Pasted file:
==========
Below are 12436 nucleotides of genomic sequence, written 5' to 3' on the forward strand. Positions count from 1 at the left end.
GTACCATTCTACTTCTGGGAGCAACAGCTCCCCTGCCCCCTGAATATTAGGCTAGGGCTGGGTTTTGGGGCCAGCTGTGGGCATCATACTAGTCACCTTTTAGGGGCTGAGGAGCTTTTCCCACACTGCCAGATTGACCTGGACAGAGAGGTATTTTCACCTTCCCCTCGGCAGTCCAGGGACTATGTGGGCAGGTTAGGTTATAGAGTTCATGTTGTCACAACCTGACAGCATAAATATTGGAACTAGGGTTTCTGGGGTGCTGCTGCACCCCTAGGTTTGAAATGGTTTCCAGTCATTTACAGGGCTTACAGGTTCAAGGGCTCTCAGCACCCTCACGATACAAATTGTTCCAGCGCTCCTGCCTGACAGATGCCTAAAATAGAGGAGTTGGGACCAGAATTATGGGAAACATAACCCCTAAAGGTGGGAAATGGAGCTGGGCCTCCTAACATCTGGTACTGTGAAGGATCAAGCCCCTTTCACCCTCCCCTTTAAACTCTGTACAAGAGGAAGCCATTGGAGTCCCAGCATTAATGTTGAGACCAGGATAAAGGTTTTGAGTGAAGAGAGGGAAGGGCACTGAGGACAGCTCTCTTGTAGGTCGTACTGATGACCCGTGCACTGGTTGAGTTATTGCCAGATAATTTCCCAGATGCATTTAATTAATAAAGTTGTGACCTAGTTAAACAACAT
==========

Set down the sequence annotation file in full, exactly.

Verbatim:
Below are 12436 nucleotides of genomic sequence, written 5' to 3' on the forward strand. Positions count from 1 at the left end.
GTACCATTCTACTTCTGGGAGCAACAGCTCCCCTGCCCCCTGAATATTAGGCTAGGGCTGGGTTTTGGGGCCAGCTGTGGGCATCATACTAGTCACCTTTTAGGGGCTGAGGAGCTTTTCCCACACTGCCAGATTGACCTGGACAGAGAGGTATTTTCACCTTCCCCTCGGCAGTCCAGGGACTATGTGGGCAGGTTAGGTTATAGAGTTCATGTTGTCACAACCTGACAGCATAAATATTGGAACTAGGGTTTCTGGGGTGCTGCTGCACCCCTAGGTTTGAAATGGTTTCCAGTCATTTACAGGGCTTACAGGTTCAAGGGCTCTCAGCACCCTCACGATACAAATTGTTCCAGCGCTCCTGCCTGACAGATGCCTAAAATAGAGGAGTTGGGACCAGAATTATGGGAAACATAACCCCTAAAGGTGGGAAATGGAGCTGGGCCTCCTAACATCTGGTACTGTGAAGGATCAAGCCCCTTTCACCCTCCCCTTTAAACTCTGTACAAGAGGAAGCCATTGGAGTCCCAGCATTAATGTTGAGACCAGGATAAAGGTTTTGAGTGAAGAGAGGGAAGGGCACTGAGGACAGCTCTCTTGTAGGTCGTACTGATGACCCGTGCACTGGTTGAGTTATTGCCAGATAATTTCCCAGATGCATTTAATTAATAAAGTTGTGACCTAGTTAAACAACAT